Tasting Tours at Los-Dos

Los-Dos also has tasting tours that do not involve cooking. The tours are about 3 to 4 hours. One of the tasting tours is a Cantina Crawl, on which you will be taken to a range of different Cantinas, where you pay for the drinks and the food is free. This will give you a great taste of the Yucatan Culture. There is also another tour called the Street Eats Tour.


What is a Solar?

There are several families in Uxmal who manage what they call a Solar, best described as a kitchen garden. This common practice in the Mayan world is a way of supplementing their regular diets consisting of corn, beans, and squash. These Solars have all kinds of chilies, tomatoes, and things you might not find on the farm like turkeys and pigs just running around. They have edible and medicinal stuffs in these Solars as well, all very fascinating to see. 


Where did the idea for your cookbook, Yucatan: Recipes from a Culinary Expedition, stem from?

It resulted from those years back in New York City. He likes stories about food and wants to know where it came from, who made it, and where it originated? He complied many of the stories he came across and started posting them on his website. Finally, in 2009 he received a call from an English lady named Diana Kennedy. She is the authority of Mexican food in the English Language. David and Keith got to know Diana pretty well and she introduced David to her editor Casey Kittrell at University of Texas Press. He then submitted his book proposal to Casey and after 3 years of putting his nose to the grindstone, his cookbook got published.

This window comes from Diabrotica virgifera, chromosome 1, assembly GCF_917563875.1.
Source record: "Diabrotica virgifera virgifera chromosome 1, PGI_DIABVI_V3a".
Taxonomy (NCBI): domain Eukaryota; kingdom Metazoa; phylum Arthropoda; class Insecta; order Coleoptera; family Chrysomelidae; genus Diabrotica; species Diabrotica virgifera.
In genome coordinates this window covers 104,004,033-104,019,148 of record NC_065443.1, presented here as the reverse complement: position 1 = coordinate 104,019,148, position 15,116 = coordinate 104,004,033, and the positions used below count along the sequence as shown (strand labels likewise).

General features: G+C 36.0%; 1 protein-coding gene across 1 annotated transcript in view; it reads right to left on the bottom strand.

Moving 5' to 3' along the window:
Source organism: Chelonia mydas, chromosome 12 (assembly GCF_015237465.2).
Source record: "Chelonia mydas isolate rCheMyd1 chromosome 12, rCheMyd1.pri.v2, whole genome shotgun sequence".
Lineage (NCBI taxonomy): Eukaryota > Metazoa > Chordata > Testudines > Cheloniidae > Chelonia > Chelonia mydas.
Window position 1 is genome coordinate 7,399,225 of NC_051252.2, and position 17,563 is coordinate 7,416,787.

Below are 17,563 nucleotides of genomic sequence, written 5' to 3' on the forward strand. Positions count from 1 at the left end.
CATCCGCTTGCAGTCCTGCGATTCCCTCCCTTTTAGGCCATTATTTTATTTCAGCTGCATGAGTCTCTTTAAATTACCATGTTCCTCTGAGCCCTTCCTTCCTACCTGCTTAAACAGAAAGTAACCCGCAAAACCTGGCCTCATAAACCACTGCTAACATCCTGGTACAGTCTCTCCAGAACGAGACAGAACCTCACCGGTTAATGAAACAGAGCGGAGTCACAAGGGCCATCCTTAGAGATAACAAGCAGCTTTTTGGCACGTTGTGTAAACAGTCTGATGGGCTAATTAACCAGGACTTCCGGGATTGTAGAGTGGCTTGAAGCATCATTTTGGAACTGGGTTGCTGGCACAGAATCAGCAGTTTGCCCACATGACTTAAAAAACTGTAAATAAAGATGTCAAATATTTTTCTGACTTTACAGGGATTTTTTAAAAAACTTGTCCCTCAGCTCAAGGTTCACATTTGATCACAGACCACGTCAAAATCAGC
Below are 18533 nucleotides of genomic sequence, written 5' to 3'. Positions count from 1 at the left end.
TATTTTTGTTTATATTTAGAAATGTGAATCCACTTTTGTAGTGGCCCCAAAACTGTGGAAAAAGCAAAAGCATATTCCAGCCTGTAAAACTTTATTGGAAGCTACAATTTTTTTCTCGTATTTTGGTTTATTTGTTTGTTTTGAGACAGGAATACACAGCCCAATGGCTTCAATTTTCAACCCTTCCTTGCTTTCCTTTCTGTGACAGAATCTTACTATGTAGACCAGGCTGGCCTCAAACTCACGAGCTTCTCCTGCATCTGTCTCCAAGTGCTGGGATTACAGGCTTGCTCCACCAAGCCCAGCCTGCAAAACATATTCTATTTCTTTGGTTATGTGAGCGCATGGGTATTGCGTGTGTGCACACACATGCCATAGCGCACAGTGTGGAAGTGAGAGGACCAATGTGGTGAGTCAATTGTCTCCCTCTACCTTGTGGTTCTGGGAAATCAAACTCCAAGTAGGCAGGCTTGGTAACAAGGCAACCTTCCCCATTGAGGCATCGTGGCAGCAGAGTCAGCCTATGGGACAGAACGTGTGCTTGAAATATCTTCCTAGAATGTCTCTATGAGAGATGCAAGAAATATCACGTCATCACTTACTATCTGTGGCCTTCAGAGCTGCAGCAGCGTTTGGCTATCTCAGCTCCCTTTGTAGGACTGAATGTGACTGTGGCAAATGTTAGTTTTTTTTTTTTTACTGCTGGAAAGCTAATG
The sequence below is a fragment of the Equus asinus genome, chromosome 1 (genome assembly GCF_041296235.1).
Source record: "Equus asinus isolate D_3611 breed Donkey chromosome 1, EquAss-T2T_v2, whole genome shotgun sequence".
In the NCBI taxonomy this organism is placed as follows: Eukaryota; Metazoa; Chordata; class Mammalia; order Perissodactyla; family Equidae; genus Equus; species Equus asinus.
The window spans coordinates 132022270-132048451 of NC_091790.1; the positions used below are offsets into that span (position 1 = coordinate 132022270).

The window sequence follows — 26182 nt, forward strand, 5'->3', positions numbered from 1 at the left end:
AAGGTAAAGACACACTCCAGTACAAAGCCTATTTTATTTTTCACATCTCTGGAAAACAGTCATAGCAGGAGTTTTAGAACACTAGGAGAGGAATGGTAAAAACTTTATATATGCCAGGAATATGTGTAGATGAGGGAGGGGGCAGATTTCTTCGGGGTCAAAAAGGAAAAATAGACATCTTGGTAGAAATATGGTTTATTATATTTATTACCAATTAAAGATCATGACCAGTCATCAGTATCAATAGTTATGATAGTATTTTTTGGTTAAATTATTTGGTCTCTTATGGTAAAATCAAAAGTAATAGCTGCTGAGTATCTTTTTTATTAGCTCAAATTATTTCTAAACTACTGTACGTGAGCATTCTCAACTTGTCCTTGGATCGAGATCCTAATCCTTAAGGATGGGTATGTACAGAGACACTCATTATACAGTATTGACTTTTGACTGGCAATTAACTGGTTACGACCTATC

Do you have two or three typical foods that people need to try to appreciate the culture?

Go check out the Sigueff in Merida and order the Huevos Motulenos, it is a refried bean smeared tostada with fried eggs, tomato sauce, ham, peas, and grated cheese. While in Valladolid, you need to go to the El Meson del Margues and try the pickled turkey. It’s so delicious, tart, and tangy.

Please tune into the podcast to learn more from Chef David Sterling about his interesting endeavors and to gain more in-depth knowledge on the uniqueness of the Yucatan Cuisine. Also listen in as David discusses being featured on Rick Bayless’s Show called Mexico-One Plate at a Time. The new season starts in September 2016 on PBS.




Interview Linksérida-Yucatán-194678851869/?ref=ts

Apr 5, 2016